Google has begun the process of bringing Chrome’s full Blink browser engine to iOS against current App Store rules, and now we have our first look at the test browser in action.
Last month, Google quietly unveiled a new effort to port the Blink browser engine — used by Chrome and other Chromium-based browsers like Edge and Opera — to iOS. Under Apple’s current App Store policies, all web browsers for iPhones and iPads are required to use the built-in version of WebKit, essentially making all browsers act like Safari.
As those rules are still in effect, Google has made it clear that there are no plans to actually launch any type of Blink-based browser onto the App Store. That said, there has been a recent groundswell of support for Apple to loosen its restrictions on the App Store and on browsers. By porting Blink to iOS now, before such a change occurs, Google can properly show the benefits of Blink/Chrome versus WebKit/Safari on iOS while also making a potential switch to a full-fledged Chrome browser easier down the line.
In the weeks since the project was announced, Google (and Igalia, a major open source consultancy and frequent Chromium contributor) have been hard at work getting a simplified “content_shell” browser up and running in iOS and fixing issues along the way.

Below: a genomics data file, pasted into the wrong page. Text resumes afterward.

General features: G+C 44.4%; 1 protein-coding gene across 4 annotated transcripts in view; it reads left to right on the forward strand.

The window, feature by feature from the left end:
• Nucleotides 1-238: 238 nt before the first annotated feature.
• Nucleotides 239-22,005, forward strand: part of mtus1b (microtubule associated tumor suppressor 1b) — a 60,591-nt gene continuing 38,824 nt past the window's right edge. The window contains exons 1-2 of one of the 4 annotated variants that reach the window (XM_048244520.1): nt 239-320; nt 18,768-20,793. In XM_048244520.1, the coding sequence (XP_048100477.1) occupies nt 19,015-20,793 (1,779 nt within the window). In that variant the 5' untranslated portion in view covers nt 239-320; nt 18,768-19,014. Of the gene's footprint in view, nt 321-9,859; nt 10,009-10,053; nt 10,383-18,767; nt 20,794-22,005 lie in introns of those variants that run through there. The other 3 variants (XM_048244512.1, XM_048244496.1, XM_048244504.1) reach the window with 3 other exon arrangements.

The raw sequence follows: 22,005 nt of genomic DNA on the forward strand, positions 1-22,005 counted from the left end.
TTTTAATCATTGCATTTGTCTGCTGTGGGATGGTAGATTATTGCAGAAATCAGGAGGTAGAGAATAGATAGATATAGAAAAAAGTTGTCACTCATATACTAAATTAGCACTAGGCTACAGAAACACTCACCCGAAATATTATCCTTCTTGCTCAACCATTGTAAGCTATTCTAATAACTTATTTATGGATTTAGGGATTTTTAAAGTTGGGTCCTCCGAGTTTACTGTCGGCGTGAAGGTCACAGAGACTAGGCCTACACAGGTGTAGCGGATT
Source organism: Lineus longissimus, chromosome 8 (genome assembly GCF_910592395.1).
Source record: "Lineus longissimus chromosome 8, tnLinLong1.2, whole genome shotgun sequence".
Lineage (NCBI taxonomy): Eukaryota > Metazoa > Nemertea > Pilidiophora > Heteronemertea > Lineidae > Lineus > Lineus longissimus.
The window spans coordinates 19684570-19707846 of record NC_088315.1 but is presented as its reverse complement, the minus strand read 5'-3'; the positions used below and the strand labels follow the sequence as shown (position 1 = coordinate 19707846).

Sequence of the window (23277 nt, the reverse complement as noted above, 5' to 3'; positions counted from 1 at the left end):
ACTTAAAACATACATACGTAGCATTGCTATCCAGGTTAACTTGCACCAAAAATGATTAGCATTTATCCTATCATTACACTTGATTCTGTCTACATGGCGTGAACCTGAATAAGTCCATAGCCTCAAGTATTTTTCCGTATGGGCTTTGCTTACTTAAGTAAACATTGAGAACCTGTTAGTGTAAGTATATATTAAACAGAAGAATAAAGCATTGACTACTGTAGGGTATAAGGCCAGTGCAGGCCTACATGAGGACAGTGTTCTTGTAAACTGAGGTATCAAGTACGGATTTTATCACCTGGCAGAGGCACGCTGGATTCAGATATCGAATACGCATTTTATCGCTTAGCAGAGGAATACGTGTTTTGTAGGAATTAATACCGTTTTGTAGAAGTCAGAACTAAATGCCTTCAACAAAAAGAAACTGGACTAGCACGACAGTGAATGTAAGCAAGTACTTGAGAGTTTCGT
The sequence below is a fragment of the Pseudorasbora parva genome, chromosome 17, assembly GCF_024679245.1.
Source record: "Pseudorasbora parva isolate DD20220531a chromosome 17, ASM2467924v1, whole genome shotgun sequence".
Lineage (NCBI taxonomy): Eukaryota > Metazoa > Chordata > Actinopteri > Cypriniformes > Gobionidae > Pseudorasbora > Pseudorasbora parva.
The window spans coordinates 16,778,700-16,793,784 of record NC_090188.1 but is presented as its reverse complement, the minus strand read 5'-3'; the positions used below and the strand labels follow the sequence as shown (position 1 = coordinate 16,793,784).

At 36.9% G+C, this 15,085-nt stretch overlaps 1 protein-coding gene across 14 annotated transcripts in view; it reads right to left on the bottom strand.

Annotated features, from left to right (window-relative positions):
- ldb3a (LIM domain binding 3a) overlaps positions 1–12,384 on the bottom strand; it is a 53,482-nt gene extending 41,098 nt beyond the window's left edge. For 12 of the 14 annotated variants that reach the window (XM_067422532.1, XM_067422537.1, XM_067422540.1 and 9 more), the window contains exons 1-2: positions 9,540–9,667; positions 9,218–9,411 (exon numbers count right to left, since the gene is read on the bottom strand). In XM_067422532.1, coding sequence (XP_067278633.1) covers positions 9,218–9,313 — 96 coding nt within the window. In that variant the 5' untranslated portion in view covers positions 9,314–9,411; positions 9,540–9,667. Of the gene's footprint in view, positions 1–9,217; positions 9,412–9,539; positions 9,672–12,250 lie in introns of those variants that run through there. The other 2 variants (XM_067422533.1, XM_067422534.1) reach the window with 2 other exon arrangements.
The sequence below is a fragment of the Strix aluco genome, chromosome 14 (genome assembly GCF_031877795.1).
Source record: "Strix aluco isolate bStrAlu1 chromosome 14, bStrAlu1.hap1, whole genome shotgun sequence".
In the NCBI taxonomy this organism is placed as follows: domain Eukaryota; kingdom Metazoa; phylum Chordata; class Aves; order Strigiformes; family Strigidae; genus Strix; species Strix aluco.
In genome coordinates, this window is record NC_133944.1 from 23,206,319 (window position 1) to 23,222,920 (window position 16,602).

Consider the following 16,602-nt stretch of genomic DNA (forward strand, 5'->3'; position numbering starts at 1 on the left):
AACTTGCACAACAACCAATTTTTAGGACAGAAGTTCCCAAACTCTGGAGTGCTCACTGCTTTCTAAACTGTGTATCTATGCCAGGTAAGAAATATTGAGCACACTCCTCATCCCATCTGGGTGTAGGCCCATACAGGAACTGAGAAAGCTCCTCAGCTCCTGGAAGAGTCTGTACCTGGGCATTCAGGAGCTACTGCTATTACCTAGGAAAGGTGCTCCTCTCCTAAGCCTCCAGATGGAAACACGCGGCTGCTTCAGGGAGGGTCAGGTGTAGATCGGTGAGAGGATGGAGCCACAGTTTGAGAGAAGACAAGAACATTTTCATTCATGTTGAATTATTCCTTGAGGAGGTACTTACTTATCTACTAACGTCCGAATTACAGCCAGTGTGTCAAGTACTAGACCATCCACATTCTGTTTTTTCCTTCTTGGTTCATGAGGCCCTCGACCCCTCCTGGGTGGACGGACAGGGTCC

As part of that bug fixing process, some developers have even shared screenshots of the minimal Blink-based browser running on an iPhone 12. In the images, we can see a few examples of Google Search working as expected, with no glaringly obvious issues in the site’s appearance. Above the page contents, you can see a simple blue bar containing the address bar and typical browser controls like back, forward, and refresh.
From these work-in-progress screenshots, it seems clear that the Blink for iOS project is already making significant progress, but it’s clearly a prototype not meant to be used like a full web browser. The next biggest step that Google has laid out is to ensure this version of Blink/Chromium for iOS passes all of the many tests that ensure all aspects of a browser are working correctly.
Meanwhile, individual developers are using this Blink-based browser prototype to simply browse the web and see what kinds of issues may surface. For example, the team has realized that some websites check if a browser is running on an iPhone and explicitly disable certain features that aren’t available through Safari/WebKit.
To work around this, there’s talk of having the prototype pretend to be running on Android by changing the browser’s user agent. It’s important to catch these kinds of issues/differences early. Should a Blink-based version of Chrome ever actually launch in the App Store, developers may need to update their websites to properly support it.
If you want to get a headstart on figuring out what changes a website may need to get prepared for a potential Blink/Chromium browser for iOS, or if you simply want to try it out for yourself, Google offers official instructions on how to build the prototype for yourself, though you’ll need a Mac to do so.
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